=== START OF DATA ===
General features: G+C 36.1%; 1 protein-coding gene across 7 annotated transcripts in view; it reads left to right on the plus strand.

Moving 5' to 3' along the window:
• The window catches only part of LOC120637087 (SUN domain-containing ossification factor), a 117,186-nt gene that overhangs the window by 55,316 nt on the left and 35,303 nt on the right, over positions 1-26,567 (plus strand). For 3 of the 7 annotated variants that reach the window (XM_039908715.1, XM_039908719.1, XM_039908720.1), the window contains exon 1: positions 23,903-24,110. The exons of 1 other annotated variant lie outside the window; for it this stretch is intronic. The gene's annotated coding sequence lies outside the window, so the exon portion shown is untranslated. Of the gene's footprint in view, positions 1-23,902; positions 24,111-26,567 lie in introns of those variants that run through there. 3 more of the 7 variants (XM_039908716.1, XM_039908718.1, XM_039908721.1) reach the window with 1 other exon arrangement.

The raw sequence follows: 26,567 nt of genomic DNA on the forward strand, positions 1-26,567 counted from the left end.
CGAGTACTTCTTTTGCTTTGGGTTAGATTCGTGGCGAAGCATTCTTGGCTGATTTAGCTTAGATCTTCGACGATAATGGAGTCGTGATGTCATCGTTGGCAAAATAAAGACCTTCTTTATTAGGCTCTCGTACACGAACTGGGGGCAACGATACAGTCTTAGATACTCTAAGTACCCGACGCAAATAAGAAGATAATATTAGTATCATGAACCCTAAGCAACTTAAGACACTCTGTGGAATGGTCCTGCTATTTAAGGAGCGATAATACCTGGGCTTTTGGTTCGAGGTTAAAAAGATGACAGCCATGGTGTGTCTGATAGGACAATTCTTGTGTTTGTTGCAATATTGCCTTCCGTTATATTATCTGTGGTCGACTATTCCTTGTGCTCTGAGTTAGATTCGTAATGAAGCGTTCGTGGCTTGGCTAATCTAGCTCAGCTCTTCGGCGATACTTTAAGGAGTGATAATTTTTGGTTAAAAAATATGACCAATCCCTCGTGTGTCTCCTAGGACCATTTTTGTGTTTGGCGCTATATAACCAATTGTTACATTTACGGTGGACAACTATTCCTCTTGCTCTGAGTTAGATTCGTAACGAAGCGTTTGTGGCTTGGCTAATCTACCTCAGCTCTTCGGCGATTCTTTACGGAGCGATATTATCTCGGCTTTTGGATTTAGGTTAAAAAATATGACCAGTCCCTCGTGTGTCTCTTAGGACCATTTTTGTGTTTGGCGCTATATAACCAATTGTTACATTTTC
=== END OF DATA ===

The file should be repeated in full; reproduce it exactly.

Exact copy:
General features: G+C 36.1%; 1 protein-coding gene across 7 annotated transcripts in view; it reads left to right on the plus strand.

Moving 5' to 3' along the window:
• The window catches only part of LOC120637087 (SUN domain-containing ossification factor), a 117,186-nt gene that overhangs the window by 55,316 nt on the left and 35,303 nt on the right, over positions 1-26,567 (plus strand). For 3 of the 7 annotated variants that reach the window (XM_039908715.1, XM_039908719.1, XM_039908720.1), the window contains exon 1: positions 23,903-24,110. The exons of 1 other annotated variant lie outside the window; for it this stretch is intronic. The gene's annotated coding sequence lies outside the window, so the exon portion shown is untranslated. Of the gene's footprint in view, positions 1-23,902; positions 24,111-26,567 lie in introns of those variants that run through there. 3 more of the 7 variants (XM_039908716.1, XM_039908718.1, XM_039908721.1) reach the window with 1 other exon arrangement.

The raw sequence follows: 26,567 nt of genomic DNA on the forward strand, positions 1-26,567 counted from the left end.
CGAGTACTTCTTTTGCTTTGGGTTAGATTCGTGGCGAAGCATTCTTGGCTGATTTAGCTTAGATCTTCGACGATAATGGAGTCGTGATGTCATCGTTGGCAAAATAAAGACCTTCTTTATTAGGCTCTCGTACACGAACTGGGGGCAACGATACAGTCTTAGATACTCTAAGTACCCGACGCAAATAAGAAGATAATATTAGTATCATGAACCCTAAGCAACTTAAGACACTCTGTGGAATGGTCCTGCTATTTAAGGAGCGATAATACCTGGGCTTTTGGTTCGAGGTTAAAAAGATGACAGCCATGGTGTGTCTGATAGGACAATTCTTGTGTTTGTTGCAATATTGCCTTCCGTTATATTATCTGTGGTCGACTATTCCTTGTGCTCTGAGTTAGATTCGTAATGAAGCGTTCGTGGCTTGGCTAATCTAGCTCAGCTCTTCGGCGATACTTTAAGGAGTGATAATTTTTGGTTAAAAAATATGACCAATCCCTCGTGTGTCTCCTAGGACCATTTTTGTGTTTGGCGCTATATAACCAATTGTTACATTTACGGTGGACAACTATTCCTCTTGCTCTGAGTTAGATTCGTAACGAAGCGTTTGTGGCTTGGCTAATCTACCTCAGCTCTTCGGCGATTCTTTACGGAGCGATATTATCTCGGCTTTTGGATTTAGGTTAAAAAATATGACCAGTCCCTCGTGTGTCTCTTAGGACCATTTTTGTGTTTGGCGCTATATAACCAATTGTTACATTTTC